Snow, ice cover will boost Great Lakes levels

MACATAWA, Mich. (WZZM) -- A new report shows that water levels on Lake Michigan are getting a major boost from near-record snow fall and ice coverage this winter. The U.S. Army Corps of Engineers is forecasting water levels this summer to be about a foot higher than last year.

WZZM 13 is looking at why that means local boaters could be traveling more often and longer distances.

At times, it's been difficult to move around this winter, but the added snow will make for smoother boating this summer, says Wade Eldean.

"A lot more water underneath your boat, customers won't be scraping the bottom," says Eldean, President of Eldean Shipyard.

WZZM 13 met Eldean last summer, after Lake Michigan water levels hit a record low. His marina, Eldean Shipyard, was even forced to lower the docks for customers.

"A lot of people with physical disabilities made it even more difficult," Eldean told WZZM 13 last summer.

Now, he's prepared to raise the docks, because of the near record snow fall and ice coverage on Lake Michigan.

"It's a good problem to have," says Eldean.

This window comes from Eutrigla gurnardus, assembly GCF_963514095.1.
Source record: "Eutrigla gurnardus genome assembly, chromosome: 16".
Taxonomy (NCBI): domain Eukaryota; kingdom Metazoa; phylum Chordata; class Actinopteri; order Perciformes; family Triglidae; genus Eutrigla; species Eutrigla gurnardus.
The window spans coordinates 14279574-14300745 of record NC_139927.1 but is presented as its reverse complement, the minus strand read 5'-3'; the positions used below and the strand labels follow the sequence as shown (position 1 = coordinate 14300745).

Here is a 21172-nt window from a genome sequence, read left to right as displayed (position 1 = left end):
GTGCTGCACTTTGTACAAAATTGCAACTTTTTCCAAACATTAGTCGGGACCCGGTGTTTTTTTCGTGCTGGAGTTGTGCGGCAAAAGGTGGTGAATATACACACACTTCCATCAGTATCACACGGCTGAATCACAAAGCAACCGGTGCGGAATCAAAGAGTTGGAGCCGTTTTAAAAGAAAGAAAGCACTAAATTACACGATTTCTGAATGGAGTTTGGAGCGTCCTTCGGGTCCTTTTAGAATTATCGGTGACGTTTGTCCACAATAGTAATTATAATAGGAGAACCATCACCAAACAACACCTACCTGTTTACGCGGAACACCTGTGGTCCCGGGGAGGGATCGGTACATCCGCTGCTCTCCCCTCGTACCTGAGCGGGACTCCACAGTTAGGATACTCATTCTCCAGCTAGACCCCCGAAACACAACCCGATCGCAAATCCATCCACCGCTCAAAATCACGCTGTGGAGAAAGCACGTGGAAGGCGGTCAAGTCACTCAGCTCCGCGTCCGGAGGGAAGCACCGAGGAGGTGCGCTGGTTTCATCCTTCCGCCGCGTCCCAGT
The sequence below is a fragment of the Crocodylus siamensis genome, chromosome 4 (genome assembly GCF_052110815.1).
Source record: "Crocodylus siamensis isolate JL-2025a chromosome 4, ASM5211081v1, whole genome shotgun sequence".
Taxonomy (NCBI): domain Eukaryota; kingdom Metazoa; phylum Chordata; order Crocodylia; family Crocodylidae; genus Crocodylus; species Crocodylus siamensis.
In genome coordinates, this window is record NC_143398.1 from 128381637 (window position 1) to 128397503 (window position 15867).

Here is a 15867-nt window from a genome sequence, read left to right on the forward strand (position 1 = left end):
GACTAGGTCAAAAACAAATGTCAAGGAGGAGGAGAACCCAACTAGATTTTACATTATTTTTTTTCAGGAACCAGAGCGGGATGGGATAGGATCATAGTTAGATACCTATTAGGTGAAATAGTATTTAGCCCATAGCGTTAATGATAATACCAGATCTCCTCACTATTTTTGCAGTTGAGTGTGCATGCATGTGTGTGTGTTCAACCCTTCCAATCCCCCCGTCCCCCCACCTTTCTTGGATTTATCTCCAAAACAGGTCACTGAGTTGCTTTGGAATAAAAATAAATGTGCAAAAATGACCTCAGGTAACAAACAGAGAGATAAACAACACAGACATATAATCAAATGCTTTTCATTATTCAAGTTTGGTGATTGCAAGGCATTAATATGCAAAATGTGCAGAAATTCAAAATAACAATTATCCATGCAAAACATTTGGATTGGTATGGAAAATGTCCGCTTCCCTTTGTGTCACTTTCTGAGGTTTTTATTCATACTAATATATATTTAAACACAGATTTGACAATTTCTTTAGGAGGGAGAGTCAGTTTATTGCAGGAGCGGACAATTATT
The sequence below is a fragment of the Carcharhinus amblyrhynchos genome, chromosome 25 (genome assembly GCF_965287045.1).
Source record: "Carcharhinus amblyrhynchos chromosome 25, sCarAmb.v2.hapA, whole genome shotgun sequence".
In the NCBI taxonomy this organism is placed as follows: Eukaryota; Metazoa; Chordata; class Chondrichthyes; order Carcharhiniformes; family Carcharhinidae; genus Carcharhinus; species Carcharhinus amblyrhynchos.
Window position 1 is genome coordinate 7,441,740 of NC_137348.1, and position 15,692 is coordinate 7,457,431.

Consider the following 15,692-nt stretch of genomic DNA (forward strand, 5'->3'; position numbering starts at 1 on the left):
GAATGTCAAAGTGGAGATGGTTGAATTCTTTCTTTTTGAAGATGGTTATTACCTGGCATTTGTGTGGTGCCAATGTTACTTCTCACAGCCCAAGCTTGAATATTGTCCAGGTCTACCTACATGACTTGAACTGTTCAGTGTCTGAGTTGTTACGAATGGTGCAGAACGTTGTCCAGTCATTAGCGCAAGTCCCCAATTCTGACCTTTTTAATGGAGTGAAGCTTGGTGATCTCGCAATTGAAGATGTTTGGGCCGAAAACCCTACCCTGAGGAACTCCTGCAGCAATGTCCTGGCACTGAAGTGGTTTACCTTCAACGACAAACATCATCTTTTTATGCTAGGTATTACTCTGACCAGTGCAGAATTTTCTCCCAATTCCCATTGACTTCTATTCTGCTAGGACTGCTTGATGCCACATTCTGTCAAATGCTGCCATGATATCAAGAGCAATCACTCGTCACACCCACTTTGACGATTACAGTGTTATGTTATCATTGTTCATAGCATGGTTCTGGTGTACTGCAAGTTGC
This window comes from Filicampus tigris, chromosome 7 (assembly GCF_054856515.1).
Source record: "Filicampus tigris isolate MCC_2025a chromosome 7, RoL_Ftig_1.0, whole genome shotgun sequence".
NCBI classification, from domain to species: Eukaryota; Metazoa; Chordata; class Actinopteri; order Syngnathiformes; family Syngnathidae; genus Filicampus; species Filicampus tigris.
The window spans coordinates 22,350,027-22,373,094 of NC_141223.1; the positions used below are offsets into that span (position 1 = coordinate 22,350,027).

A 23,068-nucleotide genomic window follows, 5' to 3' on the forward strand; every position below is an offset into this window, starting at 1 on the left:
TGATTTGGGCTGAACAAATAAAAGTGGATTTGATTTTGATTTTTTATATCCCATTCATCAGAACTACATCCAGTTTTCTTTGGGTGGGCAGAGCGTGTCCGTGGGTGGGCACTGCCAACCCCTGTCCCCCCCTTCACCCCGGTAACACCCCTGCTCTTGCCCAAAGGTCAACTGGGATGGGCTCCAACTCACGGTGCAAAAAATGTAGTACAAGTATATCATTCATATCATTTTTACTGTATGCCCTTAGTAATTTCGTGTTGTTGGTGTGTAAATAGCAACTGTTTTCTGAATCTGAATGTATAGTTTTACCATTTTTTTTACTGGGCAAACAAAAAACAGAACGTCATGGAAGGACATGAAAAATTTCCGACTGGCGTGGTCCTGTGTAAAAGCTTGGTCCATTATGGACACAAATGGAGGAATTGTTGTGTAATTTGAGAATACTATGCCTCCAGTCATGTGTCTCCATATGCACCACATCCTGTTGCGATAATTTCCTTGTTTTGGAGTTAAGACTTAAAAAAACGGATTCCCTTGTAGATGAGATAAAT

The snow on Lake Michigan amounts to between 4 and 8 inches of water, according to a new report from U.S Army Corps of Engineers. Experts are forecasting lake levels to rise up to 14 inches between March and August, from last year. More than 92% ice cover on Lake Michigan is expected to slow evaporation.

Eldean Shipyard says higher water levels also may mean that boaters are less afraid to travel longer distances, like they were last year, because of the possibility of running into shallow areas.

Boater, Rubin Schmidt, had that happen last summer.

"We actually hit bottom going into Pentwater because the dredging ships didn't show up until two weeks after we were there," Schmidt told WZZM 13 last summer.

"The more water you put under the boat, the more people can enjoy without having to worry about 'Am I going to run aground'," says Eldean.

The Eldean Shipyard is also expecting to save thousands of dollars on dredging costs.

"We shouldn't have to do it this year," says Eldean.

Experts say a wet spring and summer could mean even higher lake levels than predicted.

The busy season for boaters kicks off on Memorial Day.The U.S. Army Corps of engineers says although lake levels are predicted to significantly rise from last year, they are still expected to be about a foot lower than the long-term average.


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